Tuesday, 23 April 2019

Good Help Is Hard To Find - Tips To Ensure Quality Delivery When Outsourcing

Good Help Is Hard To Find.

This is the second in a series of articles which will summarise my last half decade of hiring/outsourcing/offshoring experience as Head of Technology at the Cogworks.


Outsourcing is typically a last resort strategy to augment your current capacity. It is costly and can have a lot of drawbacks. In this article I'll give a couple of examples of how we handled outsourcing in the past, followed by some tips help improve the outcome.

Silo'd Outsourcing

It is very temping (and easy) to simply hand an entire project to a freelancer or company. The problem with this silo'd approach is that often the code will come back written / architected in an unexpected way. It could be so obscure that you cannot maintain it, or don't want to maintain it.

Many years ago we outsourced to a company (who will rename nameless) who wanted to use a code-first package. We were sceptical about the approach, but the company told us there would be significant time saving. They assured us that the code-first package could be removed after launch. So we let them do it. 

Fast forward to post-launch... They handed back the project and it was an unmaintainable mess.  Even something as simple as changing the label of a CMS field needed to be "code-first", and hence require a code deploy. Worst of all... the code-first package was mangled so much into the code that it was like trying to separate flour from a cooked donut. 

We learned never to just hand a project to another company again.

Extreme Integration

During the busiest growth phase I experienced, we were outsourcing 13 projects to freelancers and smaller agencies. Internally we only had 4 Umbraco/.net developers and 2 Frontend developers. It was a tripling of our capacity over night.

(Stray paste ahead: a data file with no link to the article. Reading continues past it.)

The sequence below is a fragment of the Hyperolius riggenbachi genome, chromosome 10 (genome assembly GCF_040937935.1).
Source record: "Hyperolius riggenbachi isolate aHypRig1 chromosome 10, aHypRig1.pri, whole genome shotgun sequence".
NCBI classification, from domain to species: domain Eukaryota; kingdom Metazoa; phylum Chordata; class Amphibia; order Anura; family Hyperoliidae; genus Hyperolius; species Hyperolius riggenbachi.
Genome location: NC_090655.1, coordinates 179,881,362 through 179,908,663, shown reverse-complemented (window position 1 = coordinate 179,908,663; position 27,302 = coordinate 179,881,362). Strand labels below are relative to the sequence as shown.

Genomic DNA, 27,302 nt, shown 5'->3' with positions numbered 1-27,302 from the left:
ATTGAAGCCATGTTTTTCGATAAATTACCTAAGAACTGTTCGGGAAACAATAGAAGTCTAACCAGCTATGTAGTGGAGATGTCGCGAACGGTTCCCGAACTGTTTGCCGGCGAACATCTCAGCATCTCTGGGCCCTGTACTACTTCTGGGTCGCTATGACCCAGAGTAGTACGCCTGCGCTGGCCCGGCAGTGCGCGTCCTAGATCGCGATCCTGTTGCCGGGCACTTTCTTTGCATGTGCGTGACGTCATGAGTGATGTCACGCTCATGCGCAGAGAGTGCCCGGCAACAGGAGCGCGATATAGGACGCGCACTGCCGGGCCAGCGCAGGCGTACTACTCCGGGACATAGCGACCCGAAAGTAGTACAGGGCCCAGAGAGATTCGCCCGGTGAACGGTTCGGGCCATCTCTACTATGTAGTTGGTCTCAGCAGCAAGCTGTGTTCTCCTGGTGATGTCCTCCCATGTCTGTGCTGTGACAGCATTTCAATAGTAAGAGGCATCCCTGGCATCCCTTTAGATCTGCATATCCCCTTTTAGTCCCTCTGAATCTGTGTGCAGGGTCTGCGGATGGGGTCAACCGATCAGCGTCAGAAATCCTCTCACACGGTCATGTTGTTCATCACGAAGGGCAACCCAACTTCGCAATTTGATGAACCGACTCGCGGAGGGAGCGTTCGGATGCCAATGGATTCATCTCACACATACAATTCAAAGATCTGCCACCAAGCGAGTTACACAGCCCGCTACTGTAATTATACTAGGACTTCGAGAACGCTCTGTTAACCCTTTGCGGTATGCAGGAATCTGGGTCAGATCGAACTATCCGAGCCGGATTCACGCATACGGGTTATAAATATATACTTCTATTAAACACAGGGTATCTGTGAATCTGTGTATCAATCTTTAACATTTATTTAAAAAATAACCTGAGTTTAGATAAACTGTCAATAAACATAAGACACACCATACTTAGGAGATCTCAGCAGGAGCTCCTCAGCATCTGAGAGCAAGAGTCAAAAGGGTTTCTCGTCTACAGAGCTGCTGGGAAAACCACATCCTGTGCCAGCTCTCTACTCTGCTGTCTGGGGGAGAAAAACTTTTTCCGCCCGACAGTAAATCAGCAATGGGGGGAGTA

We had so many projects that we couldn't outsource fast enough. We were so stretched that we literally only had 1 developer per project for the majority of the time, while also needing to field support/emergency requests of sites which we maintained. It was stressful, but we learned from our earlier experiences.

This time, outsourced (remote) developers & companies were integrated into our daily routine, and treated as normal core developers. They were subject to all the stand-ups, code reviews, meetings etc. Our core developers all became gatekeepers, and they were all overseeing quality of up to 3 projects each, including the project which they were already actively developing on. The entire development team was in charge of ALL projects collectively, so all core devs were helping each other get their projects delivered.

This of course resulted in the core devs having significantly reduced capacity for their own projects. However, the benefits were worth it in our case. All the projects were delivered with a consistent quality, the code was maintainable, and everyone had enough knowledge of all projects to jump in to help.

Tips to Ensure Quality Outsourcing

  1. Try to go back to the freelancers / companies you have worked with before, or ones who are recommended to you
  2. Ensure your core developers are the gatekeepers of code quality, overseeing outsourced code quality
    • Don't just hand over a project to be worked on in a silo 
  3. Where possible, integrate the outsourced workers / companies in your daily routine
    • This ensures less friction, and promotes better communication
  4. Ensure the development team (as a whole) is actually responsible for the quality of outsourced work
    • Your development team will need to maintain it in the future

Final Thoughts

In my opinion your development team needs to own the outsourced product. They need to figure out how it can maintain quality control during the development. This does necessitate a time drain from your internal team, however the project will have more predictable outcomes, and will be more maintainable in the future.

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